(see also: Desolation in East Rushford)

(From the scrapbook of Eddy C. [1857-1944] & Helen White Gilbert [1855-1929].  Clippings may not be dated and newspaper may be unknown, unless noted. Most dates supplied were handwritten and initialed by the collectors.)  In most cases, these clippings were from Rushford Spectator/The Spectator.

Transcribed by Joseph Damiano.

By Viola Evans
[Published ca. 1927]

This is how the work begun,
Our trees were taken one by one,
Here a fruit tree, there a shade,
'Neath which little children played.

Those graceful elms, our joy and pride
Standing near the highway side,
By the ruthless ax must fall
Sad it seemed to lose them all.

Then that stately evergreen,
At all time so plainly seen
Under which in weather fine
Sumner Kilmer had his chair.

In earlier years, a soldier brave,
He helped our country's flag to save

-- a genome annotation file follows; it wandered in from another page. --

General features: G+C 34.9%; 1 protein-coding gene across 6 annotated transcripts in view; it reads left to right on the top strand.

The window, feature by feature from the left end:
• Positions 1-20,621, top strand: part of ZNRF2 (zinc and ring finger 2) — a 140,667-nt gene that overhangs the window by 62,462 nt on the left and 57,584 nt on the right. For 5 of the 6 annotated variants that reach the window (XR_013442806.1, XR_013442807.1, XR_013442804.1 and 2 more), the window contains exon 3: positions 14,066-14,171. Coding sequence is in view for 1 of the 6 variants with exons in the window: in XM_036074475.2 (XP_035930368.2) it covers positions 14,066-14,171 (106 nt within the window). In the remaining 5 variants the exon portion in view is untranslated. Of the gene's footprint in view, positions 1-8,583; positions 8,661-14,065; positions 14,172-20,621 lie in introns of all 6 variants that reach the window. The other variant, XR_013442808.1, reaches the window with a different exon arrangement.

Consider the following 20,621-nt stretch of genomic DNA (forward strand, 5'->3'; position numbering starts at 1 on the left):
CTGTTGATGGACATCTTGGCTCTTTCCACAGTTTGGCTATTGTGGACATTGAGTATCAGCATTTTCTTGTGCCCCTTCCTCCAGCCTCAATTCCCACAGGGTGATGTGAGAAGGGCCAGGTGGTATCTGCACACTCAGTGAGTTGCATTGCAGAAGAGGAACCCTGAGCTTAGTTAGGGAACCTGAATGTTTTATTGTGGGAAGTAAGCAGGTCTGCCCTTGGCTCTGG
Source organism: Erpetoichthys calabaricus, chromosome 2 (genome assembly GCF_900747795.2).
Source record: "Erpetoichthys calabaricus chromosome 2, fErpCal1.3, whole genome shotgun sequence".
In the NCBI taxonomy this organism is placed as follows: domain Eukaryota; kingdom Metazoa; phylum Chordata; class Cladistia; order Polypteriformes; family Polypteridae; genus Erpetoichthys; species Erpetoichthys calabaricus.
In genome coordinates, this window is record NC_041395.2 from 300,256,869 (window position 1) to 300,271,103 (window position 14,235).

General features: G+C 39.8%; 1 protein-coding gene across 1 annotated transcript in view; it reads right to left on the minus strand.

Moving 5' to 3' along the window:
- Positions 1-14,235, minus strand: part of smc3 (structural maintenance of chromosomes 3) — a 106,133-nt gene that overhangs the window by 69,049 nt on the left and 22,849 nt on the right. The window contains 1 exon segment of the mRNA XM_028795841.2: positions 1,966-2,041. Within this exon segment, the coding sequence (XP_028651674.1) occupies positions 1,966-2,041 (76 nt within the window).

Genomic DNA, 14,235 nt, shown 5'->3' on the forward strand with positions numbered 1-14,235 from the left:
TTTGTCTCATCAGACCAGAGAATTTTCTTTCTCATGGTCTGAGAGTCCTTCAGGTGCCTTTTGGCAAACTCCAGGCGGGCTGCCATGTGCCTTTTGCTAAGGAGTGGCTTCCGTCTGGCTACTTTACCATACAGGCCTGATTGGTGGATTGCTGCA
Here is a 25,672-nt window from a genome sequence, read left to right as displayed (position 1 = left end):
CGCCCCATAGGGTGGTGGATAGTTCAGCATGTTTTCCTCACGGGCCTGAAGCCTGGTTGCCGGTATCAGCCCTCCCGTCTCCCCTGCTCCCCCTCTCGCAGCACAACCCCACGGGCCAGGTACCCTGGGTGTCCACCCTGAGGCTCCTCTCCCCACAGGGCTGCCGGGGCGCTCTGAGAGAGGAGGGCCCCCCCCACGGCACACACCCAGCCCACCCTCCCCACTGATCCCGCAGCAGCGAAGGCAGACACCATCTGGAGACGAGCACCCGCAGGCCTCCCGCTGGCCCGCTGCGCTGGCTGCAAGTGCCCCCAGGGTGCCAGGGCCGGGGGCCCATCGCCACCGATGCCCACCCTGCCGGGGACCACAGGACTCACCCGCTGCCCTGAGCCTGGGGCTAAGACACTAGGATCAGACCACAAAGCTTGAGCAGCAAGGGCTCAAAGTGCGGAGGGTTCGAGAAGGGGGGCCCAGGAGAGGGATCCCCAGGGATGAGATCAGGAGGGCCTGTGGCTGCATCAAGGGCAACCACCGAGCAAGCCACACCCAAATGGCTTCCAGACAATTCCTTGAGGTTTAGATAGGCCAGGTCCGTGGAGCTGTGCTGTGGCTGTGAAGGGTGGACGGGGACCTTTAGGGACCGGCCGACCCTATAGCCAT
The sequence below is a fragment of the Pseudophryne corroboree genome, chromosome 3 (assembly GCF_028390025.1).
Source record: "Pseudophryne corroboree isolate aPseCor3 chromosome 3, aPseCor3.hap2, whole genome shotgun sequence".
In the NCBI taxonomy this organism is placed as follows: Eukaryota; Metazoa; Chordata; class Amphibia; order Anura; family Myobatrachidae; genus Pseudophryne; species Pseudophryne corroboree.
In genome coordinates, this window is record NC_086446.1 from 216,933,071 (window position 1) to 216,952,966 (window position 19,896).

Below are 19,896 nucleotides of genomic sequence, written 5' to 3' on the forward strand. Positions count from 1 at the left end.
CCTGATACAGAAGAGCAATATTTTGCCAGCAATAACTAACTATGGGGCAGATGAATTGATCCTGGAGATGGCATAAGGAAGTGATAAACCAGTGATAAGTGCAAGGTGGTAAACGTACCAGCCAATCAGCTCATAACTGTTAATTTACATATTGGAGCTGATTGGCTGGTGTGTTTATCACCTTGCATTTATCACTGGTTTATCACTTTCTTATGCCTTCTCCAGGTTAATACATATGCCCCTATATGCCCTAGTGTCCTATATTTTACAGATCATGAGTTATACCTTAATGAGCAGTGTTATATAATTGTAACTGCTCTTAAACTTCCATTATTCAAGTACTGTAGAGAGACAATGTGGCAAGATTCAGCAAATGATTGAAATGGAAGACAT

But when resting ' neath this tree
All this was but a memory.

Then was our street of beauty bereft
With none of its lovely maples left
No beauty now attracts the eye
Of a stranger passing by
In desolate East Rushford.

[Published ca. Jan. 1928]


Last night while I lay sleeping,
A vision came to me;
I thought I saw East Rushford
Just as it used to be.

I was standing on the hilltop
And gazing thru the hollow,
And all was wondrous beauty
As far as eye could follow
The old sawmill was standing,
As it stood in days of yore;
I could see the logs, piled high,
I could hear the hum and roar.

I could see the busy street,
With the houses side by side
All shaded by tall maples,
Their branches spreading wide
And in the very center, The Dakey family dwell,
Friendly Hiram and his wife
And the girls i love so well.

The old school bell was ringing,
As, Alas, 'twill ring no more
And many hurrying children
Were passing thru the door.

The creek was softly flowing
It's murmurs never cease;
I could see the happy people,
And all was love and peace
And then the vision faded.
Deep sorrow comes to me.
'Tis a scene of desolation
As far as eye can see.

The homes are all deserted,
The buildings torn and scattered:
There's not a tree left standing,
The land is burnt and battered.
We've obeyed the law of Progress
That made this stern decree,
But we'll not forget this humble home
'Til time has ceased to be.
O, little old East Rushford,
" Tis in my dreams I see
You, in your wondrous beauty,
Justas you used to be.

[Grace Chapman?]